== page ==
Arts and the Anthropocene: Crisis and Resilience in North Carolina Waterways


Fall 2020 - Spring 2021


This project team explored how visual, theatrical and sonic arts play a role in educating, provoking action and developing resilient futures in the Anthropocene, the current epoch of geological time dominated by human activity. Team members examined how scientists and artists address social and ecological crises and entanglements, and constructed Spectral Seas, an art installation, depicting the scale of future sea level rise. Woven out of over 400 plastic bags collected from the Durham community, the tapestry features layers of color representing different NOAA sea level rise predictions for 2100. This art was installed in the front lobby of the Rubenstein Arts Center in Durham, NC. The team also incorporated multimedia video projections and sound to evoke the threat sea-level rise poses to humans and the environment. Team members also used StoryMaps to showcase the science and local impacts of sea level rise, as well as their artistic process.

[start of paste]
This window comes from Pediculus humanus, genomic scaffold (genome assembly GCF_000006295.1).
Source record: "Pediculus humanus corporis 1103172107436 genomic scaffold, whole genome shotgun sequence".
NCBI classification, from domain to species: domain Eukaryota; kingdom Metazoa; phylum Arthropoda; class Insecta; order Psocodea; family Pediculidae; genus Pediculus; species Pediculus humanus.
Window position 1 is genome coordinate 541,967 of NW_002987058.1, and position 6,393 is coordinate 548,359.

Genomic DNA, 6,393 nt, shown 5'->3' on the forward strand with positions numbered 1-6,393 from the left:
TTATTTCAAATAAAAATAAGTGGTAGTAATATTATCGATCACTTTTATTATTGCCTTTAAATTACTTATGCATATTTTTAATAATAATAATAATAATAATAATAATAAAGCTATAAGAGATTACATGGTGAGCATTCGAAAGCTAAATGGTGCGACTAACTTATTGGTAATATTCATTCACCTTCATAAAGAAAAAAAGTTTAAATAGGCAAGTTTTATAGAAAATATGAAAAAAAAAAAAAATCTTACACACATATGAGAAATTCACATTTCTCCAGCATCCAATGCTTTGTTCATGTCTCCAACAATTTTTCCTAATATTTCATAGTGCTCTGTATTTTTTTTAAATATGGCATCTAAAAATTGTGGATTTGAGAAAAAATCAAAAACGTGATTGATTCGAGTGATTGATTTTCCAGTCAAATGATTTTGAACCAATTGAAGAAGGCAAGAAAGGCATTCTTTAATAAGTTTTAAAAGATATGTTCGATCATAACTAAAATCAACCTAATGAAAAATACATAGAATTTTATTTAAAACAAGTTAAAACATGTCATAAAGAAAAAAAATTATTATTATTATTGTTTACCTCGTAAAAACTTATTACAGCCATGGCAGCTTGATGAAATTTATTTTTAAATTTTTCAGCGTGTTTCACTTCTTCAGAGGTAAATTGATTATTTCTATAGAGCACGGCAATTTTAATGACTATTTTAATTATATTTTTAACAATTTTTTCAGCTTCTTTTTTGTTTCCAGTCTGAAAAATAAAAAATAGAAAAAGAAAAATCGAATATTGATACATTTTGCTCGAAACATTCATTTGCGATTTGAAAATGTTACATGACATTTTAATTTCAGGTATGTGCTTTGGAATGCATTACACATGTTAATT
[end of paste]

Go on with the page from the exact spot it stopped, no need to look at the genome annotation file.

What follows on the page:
Location: Rubenstein Arts Center



Mingyong Cheng, Ke Ding, Kathleen Mason, Jessica Orzulak, Hillary Smith, Chaya Brennan Agarwal, Madison Griffin, Joyce Gu, Kendall Jefferys, Katherine Kelley, Sarah Kelso, Ayesham Khan, Elizabeth Kramer, Alison Rosenbaum, Jessica Wang, Milagros de Souza, Elizabeth Albright, Mark Olson, William Warasila


Jonathan Henderson, Raquel Salvatella De Prada


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Air & Climate, art installation, community outreach, local impacts, Public Engagement, sea level rise